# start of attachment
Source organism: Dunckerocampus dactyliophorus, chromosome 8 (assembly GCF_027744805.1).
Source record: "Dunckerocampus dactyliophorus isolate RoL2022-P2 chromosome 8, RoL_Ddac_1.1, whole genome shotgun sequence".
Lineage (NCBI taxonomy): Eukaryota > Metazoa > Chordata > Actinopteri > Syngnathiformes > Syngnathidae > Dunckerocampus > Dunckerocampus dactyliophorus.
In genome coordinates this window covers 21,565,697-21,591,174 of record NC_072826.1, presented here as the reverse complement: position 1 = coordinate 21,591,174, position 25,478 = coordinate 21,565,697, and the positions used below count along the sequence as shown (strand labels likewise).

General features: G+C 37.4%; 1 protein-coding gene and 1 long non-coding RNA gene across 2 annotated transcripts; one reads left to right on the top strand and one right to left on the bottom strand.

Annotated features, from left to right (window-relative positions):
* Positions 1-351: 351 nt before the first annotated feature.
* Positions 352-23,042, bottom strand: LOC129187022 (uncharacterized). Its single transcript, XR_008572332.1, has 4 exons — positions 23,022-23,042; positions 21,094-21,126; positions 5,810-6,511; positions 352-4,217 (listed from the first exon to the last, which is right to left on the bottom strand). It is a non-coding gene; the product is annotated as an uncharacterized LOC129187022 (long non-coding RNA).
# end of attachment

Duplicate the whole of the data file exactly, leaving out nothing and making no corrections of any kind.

Source organism: Dunckerocampus dactyliophorus, chromosome 8 (assembly GCF_027744805.1).
Source record: "Dunckerocampus dactyliophorus isolate RoL2022-P2 chromosome 8, RoL_Ddac_1.1, whole genome shotgun sequence".
Lineage (NCBI taxonomy): Eukaryota > Metazoa > Chordata > Actinopteri > Syngnathiformes > Syngnathidae > Dunckerocampus > Dunckerocampus dactyliophorus.
In genome coordinates this window covers 21,565,697-21,591,174 of record NC_072826.1, presented here as the reverse complement: position 1 = coordinate 21,591,174, position 25,478 = coordinate 21,565,697, and the positions used below count along the sequence as shown (strand labels likewise).

General features: G+C 37.4%; 1 protein-coding gene and 1 long non-coding RNA gene across 2 annotated transcripts; one reads left to right on the top strand and one right to left on the bottom strand.

Annotated features, from left to right (window-relative positions):
* Positions 1-351: 351 nt before the first annotated feature.
* Positions 352-23,042, bottom strand: LOC129187022 (uncharacterized). Its single transcript, XR_008572332.1, has 4 exons — positions 23,022-23,042; positions 21,094-21,126; positions 5,810-6,511; positions 352-4,217 (listed from the first exon to the last, which is right to left on the bottom strand). It is a non-coding gene; the product is annotated as an uncharacterized LOC129187022 (long non-coding RNA).